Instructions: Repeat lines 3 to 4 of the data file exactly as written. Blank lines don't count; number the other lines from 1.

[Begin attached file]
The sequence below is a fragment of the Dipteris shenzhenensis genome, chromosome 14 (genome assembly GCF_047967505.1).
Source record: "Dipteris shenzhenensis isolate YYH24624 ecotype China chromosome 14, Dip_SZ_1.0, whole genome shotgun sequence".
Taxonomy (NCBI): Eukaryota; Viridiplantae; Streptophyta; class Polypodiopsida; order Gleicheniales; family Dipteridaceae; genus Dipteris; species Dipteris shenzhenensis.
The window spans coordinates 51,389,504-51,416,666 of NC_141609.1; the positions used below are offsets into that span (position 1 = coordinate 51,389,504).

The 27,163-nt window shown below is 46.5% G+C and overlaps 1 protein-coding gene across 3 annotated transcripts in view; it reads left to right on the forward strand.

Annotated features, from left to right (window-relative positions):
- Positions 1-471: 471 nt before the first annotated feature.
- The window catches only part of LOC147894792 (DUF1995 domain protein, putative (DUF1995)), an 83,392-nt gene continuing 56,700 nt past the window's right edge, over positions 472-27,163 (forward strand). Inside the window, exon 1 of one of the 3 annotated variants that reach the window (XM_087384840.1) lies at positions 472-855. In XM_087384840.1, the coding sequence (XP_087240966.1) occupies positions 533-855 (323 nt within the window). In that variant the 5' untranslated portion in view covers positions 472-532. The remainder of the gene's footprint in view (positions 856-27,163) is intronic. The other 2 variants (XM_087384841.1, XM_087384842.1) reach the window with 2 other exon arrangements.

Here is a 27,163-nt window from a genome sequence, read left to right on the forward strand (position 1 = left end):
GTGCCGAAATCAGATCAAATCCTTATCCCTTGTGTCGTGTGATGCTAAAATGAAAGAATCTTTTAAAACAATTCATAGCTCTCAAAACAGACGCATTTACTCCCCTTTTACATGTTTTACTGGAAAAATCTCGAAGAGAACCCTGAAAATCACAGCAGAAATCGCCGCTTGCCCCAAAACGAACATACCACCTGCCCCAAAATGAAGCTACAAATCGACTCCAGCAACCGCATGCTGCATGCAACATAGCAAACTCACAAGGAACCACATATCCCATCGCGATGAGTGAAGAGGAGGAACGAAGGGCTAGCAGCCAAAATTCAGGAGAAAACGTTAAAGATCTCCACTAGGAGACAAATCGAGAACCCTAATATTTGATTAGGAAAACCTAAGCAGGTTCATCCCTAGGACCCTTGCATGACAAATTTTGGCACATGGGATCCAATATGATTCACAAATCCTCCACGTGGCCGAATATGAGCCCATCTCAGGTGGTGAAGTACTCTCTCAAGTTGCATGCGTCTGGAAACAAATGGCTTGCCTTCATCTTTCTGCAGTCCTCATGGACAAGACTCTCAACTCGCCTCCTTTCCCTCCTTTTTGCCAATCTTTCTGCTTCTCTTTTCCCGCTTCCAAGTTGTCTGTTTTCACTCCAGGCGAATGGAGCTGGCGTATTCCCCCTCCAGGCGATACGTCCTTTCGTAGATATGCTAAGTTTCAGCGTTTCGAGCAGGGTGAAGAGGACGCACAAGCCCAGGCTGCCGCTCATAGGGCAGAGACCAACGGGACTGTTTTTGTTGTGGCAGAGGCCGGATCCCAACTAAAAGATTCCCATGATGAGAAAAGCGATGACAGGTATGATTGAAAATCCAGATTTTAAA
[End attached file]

Taxonomy (NCBI): Eukaryota; Viridiplantae; Streptophyta; class Polypodiopsida; order Gleicheniales; family Dipteridaceae; genus Dipteris; species Dipteris shenzhenensis.
The window spans coordinates 51,389,504-51,416,666 of NC_141609.1; the positions used below are offsets into that span (position 1 = coordinate 51,389,504).